2        (3) Providing incentives to all 4-year institutions of
3    higher education in this State to enroll underrepresented
4    and historically underserved student groups, including
5    students who are Black, Latinx, or from low-income
6    families, in proportion to the diversity of this State's
7    population.
8        (4) Allowing ongoing monitoring and continuous
9    improvement of the public university funding models by
10    requiring transparency and accountability in how State
11    appropriations are expended and identifying a mechanism to
12    study and review the implementation of any funding model
13    developed and the long-term implications of this Act.
14        (5) Creating guidelines for how funding is distributed
15    during times of significant economic hardship, as defined
16    by the Commission, so that public institutions of higher
17    education are able to adequately, equitably, and stably
18    serve students.
19        (6) Ensuring that this State adequately and stably
20    funds public institutions of higher education that serve
21    underrepresented and historically underserved student
22    groups, including students who are Black, Latinx, or from
23    low-income families, and graduate and professional
24    students, including doctors, dentists, pharmacists, and
25    veterinarians.
26        (7) Supporting the diverse individual mission of each

 

 

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1    public university, including its commitment to research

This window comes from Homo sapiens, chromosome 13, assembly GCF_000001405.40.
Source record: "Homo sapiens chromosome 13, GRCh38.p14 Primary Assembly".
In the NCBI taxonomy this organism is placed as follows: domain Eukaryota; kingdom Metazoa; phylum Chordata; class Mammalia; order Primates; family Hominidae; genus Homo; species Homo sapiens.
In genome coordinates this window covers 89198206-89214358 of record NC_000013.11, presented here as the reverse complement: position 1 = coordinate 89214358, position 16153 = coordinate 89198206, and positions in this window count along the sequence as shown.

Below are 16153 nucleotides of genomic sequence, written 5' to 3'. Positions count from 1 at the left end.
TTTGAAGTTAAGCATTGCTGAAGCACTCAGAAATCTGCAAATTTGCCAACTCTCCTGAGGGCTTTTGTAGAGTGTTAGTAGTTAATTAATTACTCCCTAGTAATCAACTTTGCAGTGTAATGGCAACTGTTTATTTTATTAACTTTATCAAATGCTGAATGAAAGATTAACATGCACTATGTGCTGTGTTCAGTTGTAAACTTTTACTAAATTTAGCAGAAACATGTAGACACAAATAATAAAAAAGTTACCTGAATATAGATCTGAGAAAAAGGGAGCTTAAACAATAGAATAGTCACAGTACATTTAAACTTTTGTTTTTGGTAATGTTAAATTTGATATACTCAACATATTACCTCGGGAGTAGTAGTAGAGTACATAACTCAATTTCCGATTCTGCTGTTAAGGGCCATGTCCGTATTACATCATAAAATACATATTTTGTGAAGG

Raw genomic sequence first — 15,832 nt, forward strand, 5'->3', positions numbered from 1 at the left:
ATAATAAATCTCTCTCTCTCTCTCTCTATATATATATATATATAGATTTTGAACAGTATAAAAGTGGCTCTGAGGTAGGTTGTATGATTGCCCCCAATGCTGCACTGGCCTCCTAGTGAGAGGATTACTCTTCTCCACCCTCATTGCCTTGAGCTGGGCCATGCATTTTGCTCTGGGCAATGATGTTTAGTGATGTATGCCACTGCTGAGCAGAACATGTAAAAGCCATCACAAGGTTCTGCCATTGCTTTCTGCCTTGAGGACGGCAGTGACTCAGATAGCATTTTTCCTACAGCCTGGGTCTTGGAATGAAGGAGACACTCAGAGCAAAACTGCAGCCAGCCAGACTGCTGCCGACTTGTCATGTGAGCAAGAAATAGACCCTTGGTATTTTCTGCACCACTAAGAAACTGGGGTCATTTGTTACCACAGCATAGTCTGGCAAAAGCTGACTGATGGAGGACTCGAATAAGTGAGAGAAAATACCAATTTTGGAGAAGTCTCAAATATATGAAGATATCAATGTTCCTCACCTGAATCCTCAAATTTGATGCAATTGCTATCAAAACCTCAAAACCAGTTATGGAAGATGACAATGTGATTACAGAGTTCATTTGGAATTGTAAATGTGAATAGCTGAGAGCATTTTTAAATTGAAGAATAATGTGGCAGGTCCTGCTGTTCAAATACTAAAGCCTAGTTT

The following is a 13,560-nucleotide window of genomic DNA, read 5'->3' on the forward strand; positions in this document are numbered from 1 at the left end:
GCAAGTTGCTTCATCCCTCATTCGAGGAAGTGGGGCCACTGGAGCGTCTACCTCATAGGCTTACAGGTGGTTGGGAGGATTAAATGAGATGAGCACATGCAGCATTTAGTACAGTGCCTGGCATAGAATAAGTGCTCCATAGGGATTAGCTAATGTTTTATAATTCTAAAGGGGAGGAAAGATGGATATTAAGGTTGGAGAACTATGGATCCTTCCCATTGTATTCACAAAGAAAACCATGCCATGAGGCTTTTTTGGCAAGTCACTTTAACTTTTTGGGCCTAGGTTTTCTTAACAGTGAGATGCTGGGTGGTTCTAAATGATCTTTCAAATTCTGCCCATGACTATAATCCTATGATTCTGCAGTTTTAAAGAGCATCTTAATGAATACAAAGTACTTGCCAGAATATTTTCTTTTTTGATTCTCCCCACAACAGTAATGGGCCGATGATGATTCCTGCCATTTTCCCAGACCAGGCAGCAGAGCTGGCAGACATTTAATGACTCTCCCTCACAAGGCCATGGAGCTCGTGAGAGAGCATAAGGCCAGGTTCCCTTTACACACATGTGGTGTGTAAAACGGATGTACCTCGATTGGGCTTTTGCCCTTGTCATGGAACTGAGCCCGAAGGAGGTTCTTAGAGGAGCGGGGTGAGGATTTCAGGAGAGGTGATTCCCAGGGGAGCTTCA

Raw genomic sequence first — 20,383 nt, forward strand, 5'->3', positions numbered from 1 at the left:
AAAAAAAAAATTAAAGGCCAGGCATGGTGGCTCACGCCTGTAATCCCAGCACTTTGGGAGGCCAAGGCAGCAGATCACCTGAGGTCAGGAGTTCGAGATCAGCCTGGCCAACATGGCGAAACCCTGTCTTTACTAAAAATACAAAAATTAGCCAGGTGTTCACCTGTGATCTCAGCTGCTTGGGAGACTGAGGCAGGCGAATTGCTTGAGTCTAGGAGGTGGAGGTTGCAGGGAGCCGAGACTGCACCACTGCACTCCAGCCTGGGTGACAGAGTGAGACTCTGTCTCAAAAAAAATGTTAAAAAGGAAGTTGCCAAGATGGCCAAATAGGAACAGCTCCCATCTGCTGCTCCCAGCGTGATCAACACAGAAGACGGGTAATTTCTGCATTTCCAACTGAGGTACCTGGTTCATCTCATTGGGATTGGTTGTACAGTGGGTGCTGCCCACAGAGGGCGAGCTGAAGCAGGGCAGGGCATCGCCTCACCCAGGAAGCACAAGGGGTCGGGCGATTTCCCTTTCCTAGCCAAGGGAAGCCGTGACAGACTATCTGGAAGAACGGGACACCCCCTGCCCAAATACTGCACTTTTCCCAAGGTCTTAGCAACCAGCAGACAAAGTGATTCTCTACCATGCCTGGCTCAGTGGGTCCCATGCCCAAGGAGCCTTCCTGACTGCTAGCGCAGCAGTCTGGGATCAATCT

2    and health care enterprises that serve and enhance the
3    well-being of the residents of this State.
4        (8) Fostering the economic activity and innovation
5    generated by a university's activities, while recognizing
6    the impact historic funding inequities may have had on the
7    university's activities.
8        (9) Taking into consideration the percentage of
9    institutional aid provided from an institution's annual
10    budget.
11        (10) Taking into consideration the number of
12    undergraduate students engaged in research at each
13    university.
14        (11) Supporting institutional efforts to recruit and
15    retain world-class faculty and university leaders.
16        (12) Ensuring stable and adequate funding for all
17    institutions and that all universities are held harmless
18    to their current funding level. The Commission may
19    consider and report approaches to and the impact of a hold
20    harmless funding provision for institutions of higher
21    education as part of its final recommendations.
22        (13) Taking into consideration the long-term
23    implications and outcomes of the funding systems.
24    The recommendations must fulfill the principles
25established by the Board of Higher Education's Strategic Plan.
26The recommendations may also be informed by the data-driven

 

 

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1findings and recommendations established by the Chicago State
2University Equity Working Group and other groups researching
3equity in higher education and higher education funding and be
4aligned to this State's postsecondary attainment goal and
5related equity targets.
 
6    Section 25. Compliance. Notwithstanding any other law or
7provision to the contrary, all public institutions of higher
8education and State agencies regulating public institutions of
9higher education shall furnish such data and information to
10the Commission as the Commission deems necessary to fulfill
11the requirements of this Act.
 
12    Section 99. Effective date. This Act takes effect upon
13becoming law.".